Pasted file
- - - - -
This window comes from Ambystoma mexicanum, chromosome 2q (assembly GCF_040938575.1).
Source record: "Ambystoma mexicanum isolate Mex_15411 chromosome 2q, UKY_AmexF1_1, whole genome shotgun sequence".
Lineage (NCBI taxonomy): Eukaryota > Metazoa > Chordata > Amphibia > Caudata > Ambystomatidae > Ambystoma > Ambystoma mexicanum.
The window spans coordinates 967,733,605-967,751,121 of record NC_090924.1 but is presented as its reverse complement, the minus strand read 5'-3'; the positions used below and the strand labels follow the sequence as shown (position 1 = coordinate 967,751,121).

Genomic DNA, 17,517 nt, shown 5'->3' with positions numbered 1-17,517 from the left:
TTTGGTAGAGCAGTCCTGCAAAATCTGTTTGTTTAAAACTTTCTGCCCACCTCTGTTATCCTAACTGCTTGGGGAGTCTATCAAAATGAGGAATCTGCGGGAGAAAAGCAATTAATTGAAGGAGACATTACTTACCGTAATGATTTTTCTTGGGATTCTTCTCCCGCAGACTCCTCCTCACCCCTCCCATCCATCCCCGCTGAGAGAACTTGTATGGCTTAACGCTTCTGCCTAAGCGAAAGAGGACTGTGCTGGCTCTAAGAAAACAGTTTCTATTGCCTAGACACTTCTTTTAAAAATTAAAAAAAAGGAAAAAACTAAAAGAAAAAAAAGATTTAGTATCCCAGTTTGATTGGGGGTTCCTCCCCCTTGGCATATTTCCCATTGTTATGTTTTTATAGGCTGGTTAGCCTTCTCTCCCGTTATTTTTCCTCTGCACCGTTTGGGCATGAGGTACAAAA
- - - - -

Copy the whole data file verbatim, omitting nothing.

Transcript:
This window comes from Ambystoma mexicanum, chromosome 2q (assembly GCF_040938575.1).
Source record: "Ambystoma mexicanum isolate Mex_15411 chromosome 2q, UKY_AmexF1_1, whole genome shotgun sequence".
Lineage (NCBI taxonomy): Eukaryota > Metazoa > Chordata > Amphibia > Caudata > Ambystomatidae > Ambystoma > Ambystoma mexicanum.
The window spans coordinates 967,733,605-967,751,121 of record NC_090924.1 but is presented as its reverse complement, the minus strand read 5'-3'; the positions used below and the strand labels follow the sequence as shown (position 1 = coordinate 967,751,121).

Genomic DNA, 17,517 nt, shown 5'->3' with positions numbered 1-17,517 from the left:
TTTGGTAGAGCAGTCCTGCAAAATCTGTTTGTTTAAAACTTTCTGCCCACCTCTGTTATCCTAACTGCTTGGGGAGTCTATCAAAATGAGGAATCTGCGGGAGAAAAGCAATTAATTGAAGGAGACATTACTTACCGTAATGATTTTTCTTGGGATTCTTCTCCCGCAGACTCCTCCTCACCCCTCCCATCCATCCCCGCTGAGAGAACTTGTATGGCTTAACGCTTCTGCCTAAGCGAAAGAGGACTGTGCTGGCTCTAAGAAAACAGTTTCTATTGCCTAGACACTTCTTTTAAAAATTAAAAAAAAGGAAAAAACTAAAAGAAAAAAAAGATTTAGTATCCCAGTTTGATTGGGGGTTCCTCCCCCTTGGCATATTTCCCATTGTTATGTTTTTATAGGCTGGTTAGCCTTCTCTCCCGTTATTTTTCCTCTGCACCGTTTGGGCATGAGGTACAAAA